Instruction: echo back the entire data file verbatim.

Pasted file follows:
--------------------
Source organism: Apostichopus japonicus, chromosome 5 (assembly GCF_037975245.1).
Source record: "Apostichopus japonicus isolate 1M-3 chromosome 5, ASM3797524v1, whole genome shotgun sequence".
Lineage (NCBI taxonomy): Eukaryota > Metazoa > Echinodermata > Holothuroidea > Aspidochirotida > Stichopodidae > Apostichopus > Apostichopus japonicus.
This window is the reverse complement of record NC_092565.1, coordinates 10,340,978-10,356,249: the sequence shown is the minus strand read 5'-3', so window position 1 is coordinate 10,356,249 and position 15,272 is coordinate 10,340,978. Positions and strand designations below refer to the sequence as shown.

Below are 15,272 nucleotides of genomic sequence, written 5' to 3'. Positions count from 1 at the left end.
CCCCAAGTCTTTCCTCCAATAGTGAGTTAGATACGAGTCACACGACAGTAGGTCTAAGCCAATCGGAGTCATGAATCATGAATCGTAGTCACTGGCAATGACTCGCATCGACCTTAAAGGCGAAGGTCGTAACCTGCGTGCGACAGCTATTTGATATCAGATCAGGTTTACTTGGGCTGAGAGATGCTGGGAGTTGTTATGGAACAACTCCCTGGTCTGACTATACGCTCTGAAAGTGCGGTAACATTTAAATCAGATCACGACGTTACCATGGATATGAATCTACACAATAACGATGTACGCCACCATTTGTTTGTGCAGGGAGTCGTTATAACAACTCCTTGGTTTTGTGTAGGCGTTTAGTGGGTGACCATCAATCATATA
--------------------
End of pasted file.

Source organism: Apostichopus japonicus, chromosome 5 (assembly GCF_037975245.1).
Source record: "Apostichopus japonicus isolate 1M-3 chromosome 5, ASM3797524v1, whole genome shotgun sequence".
Lineage (NCBI taxonomy): Eukaryota > Metazoa > Echinodermata > Holothuroidea > Aspidochirotida > Stichopodidae > Apostichopus > Apostichopus japonicus.
This window is the reverse complement of record NC_092565.1, coordinates 10,340,978-10,356,249: the sequence shown is the minus strand read 5'-3', so window position 1 is coordinate 10,356,249 and position 15,272 is coordinate 10,340,978. Positions and strand designations below refer to the sequence as shown.

Below are 15,272 nucleotides of genomic sequence, written 5' to 3'. Positions count from 1 at the left end.
CCCCAAGTCTTTCCTCCAATAGTGAGTTAGATACGAGTCACACGACAGTAGGTCTAAGCCAATCGGAGTCATGAATCATGAATCGTAGTCACTGGCAATGACTCGCATCGACCTTAAAGGCGAAGGTCGTAACCTGCGTGCGACAGCTATTTGATATCAGATCAGGTTTACTTGGGCTGAGAGATGCTGGGAGTTGTTATGGAACAACTCCCTGGTCTGACTATACGCTCTGAAAGTGCGGTAACATTTAAATCAGATCACGACGTTACCATGGATATGAATCTACACAATAACGATGTACGCCACCATTTGTTTGTGCAGGGAGTCGTTATAACAACTCCTTGGTTTTGTGTAGGCGTTTAGTGGGTGACCATCAATCATATA